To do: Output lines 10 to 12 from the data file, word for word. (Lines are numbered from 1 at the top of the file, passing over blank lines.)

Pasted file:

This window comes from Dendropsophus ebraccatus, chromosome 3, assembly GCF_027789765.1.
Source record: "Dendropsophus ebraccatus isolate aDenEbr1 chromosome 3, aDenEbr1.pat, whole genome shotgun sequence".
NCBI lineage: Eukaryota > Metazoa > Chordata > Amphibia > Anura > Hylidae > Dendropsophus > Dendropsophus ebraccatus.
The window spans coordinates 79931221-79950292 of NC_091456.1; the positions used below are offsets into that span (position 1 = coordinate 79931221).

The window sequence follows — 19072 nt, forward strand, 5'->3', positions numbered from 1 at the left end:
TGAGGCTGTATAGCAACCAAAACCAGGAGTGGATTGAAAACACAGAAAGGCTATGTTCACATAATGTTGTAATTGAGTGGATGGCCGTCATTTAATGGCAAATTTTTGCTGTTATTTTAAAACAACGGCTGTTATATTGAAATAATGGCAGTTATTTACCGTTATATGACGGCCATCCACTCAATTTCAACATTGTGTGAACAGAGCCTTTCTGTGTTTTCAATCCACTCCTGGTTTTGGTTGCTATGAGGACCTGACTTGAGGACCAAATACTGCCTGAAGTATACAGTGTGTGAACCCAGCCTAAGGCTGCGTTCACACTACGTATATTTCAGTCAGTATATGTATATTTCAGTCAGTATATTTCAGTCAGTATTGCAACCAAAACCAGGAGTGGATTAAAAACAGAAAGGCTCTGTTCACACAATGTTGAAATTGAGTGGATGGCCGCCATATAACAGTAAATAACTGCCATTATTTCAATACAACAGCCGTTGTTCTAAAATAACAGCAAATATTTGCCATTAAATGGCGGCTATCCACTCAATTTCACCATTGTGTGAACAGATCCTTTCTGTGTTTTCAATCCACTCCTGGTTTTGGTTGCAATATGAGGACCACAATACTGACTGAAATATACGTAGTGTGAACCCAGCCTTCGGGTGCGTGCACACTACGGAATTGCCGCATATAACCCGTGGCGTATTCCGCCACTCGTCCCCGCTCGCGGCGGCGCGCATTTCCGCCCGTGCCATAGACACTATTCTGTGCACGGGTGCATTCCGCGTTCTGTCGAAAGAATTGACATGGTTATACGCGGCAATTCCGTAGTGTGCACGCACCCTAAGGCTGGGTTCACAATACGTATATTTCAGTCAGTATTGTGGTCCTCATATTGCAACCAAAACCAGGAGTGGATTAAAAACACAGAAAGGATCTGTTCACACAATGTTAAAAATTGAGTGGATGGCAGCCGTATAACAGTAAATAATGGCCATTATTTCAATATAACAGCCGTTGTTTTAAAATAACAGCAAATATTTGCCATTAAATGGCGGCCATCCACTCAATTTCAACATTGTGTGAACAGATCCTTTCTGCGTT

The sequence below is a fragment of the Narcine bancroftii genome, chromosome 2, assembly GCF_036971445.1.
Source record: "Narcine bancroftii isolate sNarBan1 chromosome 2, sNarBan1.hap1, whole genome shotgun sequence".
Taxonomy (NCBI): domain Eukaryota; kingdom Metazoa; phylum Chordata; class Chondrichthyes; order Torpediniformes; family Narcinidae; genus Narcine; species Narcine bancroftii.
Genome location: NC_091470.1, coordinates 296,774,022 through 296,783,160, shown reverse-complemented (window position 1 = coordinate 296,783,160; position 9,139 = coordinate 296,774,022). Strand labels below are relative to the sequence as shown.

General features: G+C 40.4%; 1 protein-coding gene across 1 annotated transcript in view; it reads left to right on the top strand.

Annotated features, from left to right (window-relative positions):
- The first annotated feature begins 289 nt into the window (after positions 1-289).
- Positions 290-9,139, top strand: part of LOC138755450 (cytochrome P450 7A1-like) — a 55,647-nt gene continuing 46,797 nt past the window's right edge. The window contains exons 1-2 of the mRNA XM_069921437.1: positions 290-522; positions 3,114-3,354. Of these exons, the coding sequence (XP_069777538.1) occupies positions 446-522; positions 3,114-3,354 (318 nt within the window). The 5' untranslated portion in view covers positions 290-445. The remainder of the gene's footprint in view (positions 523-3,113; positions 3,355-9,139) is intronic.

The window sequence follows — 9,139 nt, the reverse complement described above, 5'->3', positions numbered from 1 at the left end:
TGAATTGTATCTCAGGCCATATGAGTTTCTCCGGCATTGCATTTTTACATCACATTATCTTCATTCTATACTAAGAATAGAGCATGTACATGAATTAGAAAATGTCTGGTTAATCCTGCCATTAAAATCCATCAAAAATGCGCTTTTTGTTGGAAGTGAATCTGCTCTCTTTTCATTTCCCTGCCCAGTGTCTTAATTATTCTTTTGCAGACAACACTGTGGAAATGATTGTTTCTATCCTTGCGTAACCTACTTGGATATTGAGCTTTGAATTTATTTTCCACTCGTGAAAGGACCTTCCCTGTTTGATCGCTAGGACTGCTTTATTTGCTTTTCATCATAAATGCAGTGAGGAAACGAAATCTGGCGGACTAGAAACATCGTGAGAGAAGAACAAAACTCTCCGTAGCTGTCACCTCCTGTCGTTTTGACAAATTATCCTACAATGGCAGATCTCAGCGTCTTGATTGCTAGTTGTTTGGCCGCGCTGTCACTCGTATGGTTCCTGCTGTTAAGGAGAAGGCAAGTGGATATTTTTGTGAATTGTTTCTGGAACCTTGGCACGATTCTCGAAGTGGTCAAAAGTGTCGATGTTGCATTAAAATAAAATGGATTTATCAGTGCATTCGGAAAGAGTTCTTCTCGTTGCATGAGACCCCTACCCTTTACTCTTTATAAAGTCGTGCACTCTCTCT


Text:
Genome location: NC_091470.1, coordinates 296,774,022 through 296,783,160, shown reverse-complemented (window position 1 = coordinate 296,783,160; position 9,139 = coordinate 296,774,022). Strand labels below are relative to the sequence as shown.

General features: G+C 40.4%; 1 protein-coding gene across 1 annotated transcript in view; it reads left to right on the top strand.

Annotated features, from left to right (window-relative positions):